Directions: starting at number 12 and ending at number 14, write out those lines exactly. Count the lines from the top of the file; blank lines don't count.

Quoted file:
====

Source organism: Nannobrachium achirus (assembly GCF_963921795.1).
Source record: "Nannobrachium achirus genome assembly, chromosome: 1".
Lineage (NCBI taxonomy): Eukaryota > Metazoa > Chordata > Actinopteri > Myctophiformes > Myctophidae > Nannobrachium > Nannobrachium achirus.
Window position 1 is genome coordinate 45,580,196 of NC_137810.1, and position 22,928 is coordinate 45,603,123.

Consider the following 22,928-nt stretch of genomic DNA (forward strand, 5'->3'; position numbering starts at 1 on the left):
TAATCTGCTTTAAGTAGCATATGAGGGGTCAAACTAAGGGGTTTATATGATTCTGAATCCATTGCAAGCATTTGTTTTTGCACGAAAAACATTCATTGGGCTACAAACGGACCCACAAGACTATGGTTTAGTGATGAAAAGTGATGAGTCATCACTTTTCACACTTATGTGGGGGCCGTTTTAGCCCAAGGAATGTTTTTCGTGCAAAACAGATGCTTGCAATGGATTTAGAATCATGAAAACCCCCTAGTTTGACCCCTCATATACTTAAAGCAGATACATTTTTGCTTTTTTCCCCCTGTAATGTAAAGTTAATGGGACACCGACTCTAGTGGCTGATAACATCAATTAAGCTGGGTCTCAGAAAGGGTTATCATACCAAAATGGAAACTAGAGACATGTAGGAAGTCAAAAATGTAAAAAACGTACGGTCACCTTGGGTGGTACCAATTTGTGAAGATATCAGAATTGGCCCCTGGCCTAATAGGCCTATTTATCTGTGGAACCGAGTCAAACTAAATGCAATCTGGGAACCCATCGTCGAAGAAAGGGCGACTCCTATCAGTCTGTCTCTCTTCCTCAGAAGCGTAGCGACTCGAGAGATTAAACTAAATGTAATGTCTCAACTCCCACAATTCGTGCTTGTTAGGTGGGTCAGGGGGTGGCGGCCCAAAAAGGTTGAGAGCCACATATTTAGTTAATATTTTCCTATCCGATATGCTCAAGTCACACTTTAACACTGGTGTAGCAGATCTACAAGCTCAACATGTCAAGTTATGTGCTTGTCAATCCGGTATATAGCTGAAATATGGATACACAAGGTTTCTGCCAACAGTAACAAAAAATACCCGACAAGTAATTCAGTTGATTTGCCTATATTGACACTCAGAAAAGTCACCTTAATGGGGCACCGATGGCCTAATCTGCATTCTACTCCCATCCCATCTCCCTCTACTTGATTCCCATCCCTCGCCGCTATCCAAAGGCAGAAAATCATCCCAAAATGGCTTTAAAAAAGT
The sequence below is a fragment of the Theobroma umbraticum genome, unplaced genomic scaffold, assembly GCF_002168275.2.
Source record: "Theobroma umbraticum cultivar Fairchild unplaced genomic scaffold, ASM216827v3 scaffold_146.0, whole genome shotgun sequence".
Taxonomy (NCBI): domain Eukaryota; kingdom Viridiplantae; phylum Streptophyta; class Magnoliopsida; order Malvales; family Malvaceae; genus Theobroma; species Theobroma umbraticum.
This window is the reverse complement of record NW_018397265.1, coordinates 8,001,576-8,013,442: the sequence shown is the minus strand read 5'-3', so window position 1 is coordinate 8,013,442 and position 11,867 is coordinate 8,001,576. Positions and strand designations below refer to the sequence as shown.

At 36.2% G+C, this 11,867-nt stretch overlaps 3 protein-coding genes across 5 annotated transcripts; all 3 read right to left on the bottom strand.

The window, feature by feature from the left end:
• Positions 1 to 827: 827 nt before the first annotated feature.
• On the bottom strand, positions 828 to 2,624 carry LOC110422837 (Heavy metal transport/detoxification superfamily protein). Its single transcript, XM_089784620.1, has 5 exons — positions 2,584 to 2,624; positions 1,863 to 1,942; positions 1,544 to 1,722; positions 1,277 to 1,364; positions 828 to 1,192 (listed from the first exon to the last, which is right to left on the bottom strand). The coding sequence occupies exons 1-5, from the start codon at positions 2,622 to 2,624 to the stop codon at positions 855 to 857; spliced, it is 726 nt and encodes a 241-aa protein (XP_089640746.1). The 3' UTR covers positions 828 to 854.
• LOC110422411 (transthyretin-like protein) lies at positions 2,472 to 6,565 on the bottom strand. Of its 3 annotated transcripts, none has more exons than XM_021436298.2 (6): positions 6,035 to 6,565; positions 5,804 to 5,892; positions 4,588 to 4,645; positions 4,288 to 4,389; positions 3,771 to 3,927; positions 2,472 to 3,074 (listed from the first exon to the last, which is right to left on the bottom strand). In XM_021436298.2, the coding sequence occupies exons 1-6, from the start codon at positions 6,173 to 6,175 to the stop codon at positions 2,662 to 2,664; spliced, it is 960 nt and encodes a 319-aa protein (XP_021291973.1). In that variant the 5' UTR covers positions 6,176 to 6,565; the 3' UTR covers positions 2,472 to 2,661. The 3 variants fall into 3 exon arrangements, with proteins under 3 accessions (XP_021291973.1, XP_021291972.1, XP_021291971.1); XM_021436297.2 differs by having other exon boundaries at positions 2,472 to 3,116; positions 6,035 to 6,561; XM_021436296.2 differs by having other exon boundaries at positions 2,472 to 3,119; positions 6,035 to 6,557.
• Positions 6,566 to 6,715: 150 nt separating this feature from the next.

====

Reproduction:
The window, feature by feature from the left end:
• Positions 1 to 827: 827 nt before the first annotated feature.
• On the bottom strand, positions 828 to 2,624 carry LOC110422837 (Heavy metal transport/detoxification superfamily protein). Its single transcript, XM_089784620.1, has 5 exons — positions 2,584 to 2,624; positions 1,863 to 1,942; positions 1,544 to 1,722; positions 1,277 to 1,364; positions 828 to 1,192 (listed from the first exon to the last, which is right to left on the bottom strand). The coding sequence occupies exons 1-5, from the start codon at positions 2,622 to 2,624 to the stop codon at positions 855 to 857; spliced, it is 726 nt and encodes a 241-aa protein (XP_089640746.1). The 3' UTR covers positions 828 to 854.